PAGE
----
“Oh I would never dream of assuming I know all Hogwarts’ secrets, Igor,” said Dumbledore amicably. “Only this morning, for instance, I took a wrong turning on the way to the bathroom and found myself in a beautifully proportioned room I have never seen before, containing a really rather magnificent collection of chamber pots. When I went back to investigate more closely, I discovered that the room had vanished. (Harry Potter 4 [US Version]: p.417)[Bold font is mine]

A dictionary says proportioned is

(used especially after an adverb) having parts that relate in size to other parts in the way that is described

Considering the above explanation, I tentatively understand ‘a well (or beautifully) proportioned room’ has nicely balanced lengths of each side, as one large box. Also, I’m thinking ‘beautifully proportioned’ is a kind of compliment.

To be frank, however, I’m feeling a little strange about my understanding. The relation of three side lengths in a room doesn’t matter so much to me, because Japanese rooms are basically made of unified standard of tatami mat or fusuma screen, which automatically make rooms some-extent-proportioned ones. When I speak my mother tongue, I wouldn’t bother to explain how the room is proportioned unless I am an architect or unless the room is a special art. I would praise not the proportion of the room, the container, but the color or material of the accessories mainly (or only).

So, I’m curious about what “a beautifully proportioned room” really means. Here are my questions;

  1. Does it mean that the room has golden ratio in three sides?
  2. Does it mean the room is a great artwork which you would like to put in a museum?
  3. Does it describe (or praise) only a room as a box? (I’d like to know if the concept of a room includes the accessories of the room; furniture, border, curtains, or fireplace. If so, does it refer to only their layout?)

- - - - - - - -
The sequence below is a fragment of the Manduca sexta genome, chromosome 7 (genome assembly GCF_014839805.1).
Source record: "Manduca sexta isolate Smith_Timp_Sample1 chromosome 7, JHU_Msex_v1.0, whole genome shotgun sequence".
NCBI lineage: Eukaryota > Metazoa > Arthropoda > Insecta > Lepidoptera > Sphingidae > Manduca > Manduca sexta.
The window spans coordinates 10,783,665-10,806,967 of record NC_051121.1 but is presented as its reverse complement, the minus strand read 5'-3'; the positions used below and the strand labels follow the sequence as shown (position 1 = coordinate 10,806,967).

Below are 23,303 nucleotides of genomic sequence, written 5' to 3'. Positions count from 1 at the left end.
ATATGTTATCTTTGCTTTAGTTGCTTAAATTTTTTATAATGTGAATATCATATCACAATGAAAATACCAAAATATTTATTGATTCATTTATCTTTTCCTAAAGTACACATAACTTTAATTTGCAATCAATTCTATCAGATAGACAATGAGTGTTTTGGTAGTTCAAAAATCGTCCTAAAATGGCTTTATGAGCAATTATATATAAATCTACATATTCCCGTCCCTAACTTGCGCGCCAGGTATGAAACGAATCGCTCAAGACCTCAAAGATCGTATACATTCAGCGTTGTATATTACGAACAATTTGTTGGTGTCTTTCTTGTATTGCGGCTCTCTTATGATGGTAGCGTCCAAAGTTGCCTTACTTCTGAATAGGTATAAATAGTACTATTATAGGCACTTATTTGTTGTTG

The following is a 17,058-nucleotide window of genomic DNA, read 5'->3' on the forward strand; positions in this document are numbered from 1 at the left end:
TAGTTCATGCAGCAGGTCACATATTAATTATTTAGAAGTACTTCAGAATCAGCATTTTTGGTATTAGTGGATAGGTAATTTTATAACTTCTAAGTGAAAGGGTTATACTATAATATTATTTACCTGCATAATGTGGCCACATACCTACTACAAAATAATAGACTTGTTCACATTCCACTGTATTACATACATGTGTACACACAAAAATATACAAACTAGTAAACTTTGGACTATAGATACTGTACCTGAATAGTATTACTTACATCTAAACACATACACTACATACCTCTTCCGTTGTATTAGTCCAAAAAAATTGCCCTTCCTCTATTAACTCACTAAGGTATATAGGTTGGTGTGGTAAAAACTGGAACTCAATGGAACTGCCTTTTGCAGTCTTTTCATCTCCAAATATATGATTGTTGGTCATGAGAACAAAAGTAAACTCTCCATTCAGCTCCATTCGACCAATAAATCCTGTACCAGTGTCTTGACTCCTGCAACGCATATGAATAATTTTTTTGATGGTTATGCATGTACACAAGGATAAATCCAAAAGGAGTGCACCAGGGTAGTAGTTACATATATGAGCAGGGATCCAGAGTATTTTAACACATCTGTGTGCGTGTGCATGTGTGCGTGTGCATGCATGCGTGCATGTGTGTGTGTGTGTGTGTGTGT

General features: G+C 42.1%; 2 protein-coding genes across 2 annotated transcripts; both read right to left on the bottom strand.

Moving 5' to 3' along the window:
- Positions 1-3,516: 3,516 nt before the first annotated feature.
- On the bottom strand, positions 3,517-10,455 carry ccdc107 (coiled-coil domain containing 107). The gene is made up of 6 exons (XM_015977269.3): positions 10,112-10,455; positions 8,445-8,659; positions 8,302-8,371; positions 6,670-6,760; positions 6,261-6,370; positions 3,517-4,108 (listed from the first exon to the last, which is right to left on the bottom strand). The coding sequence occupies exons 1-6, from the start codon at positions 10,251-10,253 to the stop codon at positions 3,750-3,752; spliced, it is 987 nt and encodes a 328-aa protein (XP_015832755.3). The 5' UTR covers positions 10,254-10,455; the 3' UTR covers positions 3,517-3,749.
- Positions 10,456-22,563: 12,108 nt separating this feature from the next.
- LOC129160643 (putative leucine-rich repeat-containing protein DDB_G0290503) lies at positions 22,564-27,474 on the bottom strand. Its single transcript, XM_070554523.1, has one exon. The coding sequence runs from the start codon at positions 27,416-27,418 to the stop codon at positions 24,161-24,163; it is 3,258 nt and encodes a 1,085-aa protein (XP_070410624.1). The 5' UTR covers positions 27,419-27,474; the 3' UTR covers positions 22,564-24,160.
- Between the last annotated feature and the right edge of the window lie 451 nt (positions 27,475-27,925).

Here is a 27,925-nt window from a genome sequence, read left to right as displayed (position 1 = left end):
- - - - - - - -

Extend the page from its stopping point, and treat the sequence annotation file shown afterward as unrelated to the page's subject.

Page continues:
• Sometimes it can be beneficial to look at image search for the exact phrase: goo.gl/vuqy1 , however I am not sure how helpful it is in this case.
    – Unreason
    Jul 21, 2011 at 8:10
  • Well it means it's a double-cube if you own a rectory!
    – Fattie
    Aug 20, 2015 at 16:52
  • The fact that it is the Room of Requirements, or even that it appears in the Harry Potter novels, is totally irrelevant. It's a commonplace way to describe, particularly in the "English country house" milieu, a room with good proportions.
    – Fattie
    Aug 20, 2015 at 16:55
  • I find questions like this wholly confusing. Because (1) even if you are just learning English, the phrase is wholly self-explanatory and (2) there is zero "idiomatic" content (an idiom "needs explaining"; this is just two English words you can look-up in a dictionary. Yes, you might have to point out to a non-nateve speaker, "Sure, that's a common phrase. It just means what it says." ... but what else can be said?
    – Fattie
    Aug 20, 2015 at 17:06

4 Answers 4


First, we are speaking of the Room of Requirement at Hogwarts School in the Harry Potter series. One of the characteristics of the room is that it will present itself in time of need to someone who needs it, and that it will be sized and equipped to match those needs. It has been everything from a broom closet to a coed barracks (apparently for at least a couple of dozen people) over the course of the series. (Sorry if that's a plot spoiler, but you did ask.)

We cannot assume the golden ratio, but we can assume that the relationship of the length, width and height would have been something Dumbledore would have found pleasing to the eye. At various times, European design has had a number of different views of beautiful proportionality. It may even have been a circular room at the time, since Dumbledore's office (and, one would assume, living quarters) seem to have been circular.